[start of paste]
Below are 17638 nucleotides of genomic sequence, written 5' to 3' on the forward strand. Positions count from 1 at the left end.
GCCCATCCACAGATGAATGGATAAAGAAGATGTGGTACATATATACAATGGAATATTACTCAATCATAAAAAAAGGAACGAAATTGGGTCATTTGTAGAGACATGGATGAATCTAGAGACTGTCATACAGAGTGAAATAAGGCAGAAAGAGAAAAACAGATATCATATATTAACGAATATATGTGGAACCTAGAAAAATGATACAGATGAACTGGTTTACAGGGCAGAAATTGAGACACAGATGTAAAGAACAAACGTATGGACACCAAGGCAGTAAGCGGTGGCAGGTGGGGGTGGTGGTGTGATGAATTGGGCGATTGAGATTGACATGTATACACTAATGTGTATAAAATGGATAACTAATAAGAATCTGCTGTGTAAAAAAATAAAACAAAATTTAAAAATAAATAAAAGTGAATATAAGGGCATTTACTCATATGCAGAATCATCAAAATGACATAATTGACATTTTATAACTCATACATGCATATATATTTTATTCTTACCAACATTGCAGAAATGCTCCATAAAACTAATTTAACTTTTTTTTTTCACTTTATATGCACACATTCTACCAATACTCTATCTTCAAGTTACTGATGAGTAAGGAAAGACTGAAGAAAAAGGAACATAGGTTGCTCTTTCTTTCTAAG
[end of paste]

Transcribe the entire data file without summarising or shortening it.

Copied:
Below are 17638 nucleotides of genomic sequence, written 5' to 3' on the forward strand. Positions count from 1 at the left end.
GCCCATCCACAGATGAATGGATAAAGAAGATGTGGTACATATATACAATGGAATATTACTCAATCATAAAAAAAGGAACGAAATTGGGTCATTTGTAGAGACATGGATGAATCTAGAGACTGTCATACAGAGTGAAATAAGGCAGAAAGAGAAAAACAGATATCATATATTAACGAATATATGTGGAACCTAGAAAAATGATACAGATGAACTGGTTTACAGGGCAGAAATTGAGACACAGATGTAAAGAACAAACGTATGGACACCAAGGCAGTAAGCGGTGGCAGGTGGGGGTGGTGGTGTGATGAATTGGGCGATTGAGATTGACATGTATACACTAATGTGTATAAAATGGATAACTAATAAGAATCTGCTGTGTAAAAAAATAAAACAAAATTTAAAAATAAATAAAAGTGAATATAAGGGCATTTACTCATATGCAGAATCATCAAAATGACATAATTGACATTTTATAACTCATACATGCATATATATTTTATTCTTACCAACATTGCAGAAATGCTCCATAAAACTAATTTAACTTTTTTTTTTCACTTTATATGCACACATTCTACCAATACTCTATCTTCAAGTTACTGATGAGTAAGGAAAGACTGAAGAAAAAGGAACATAGGTTGCTCTTTCTTTCTAAG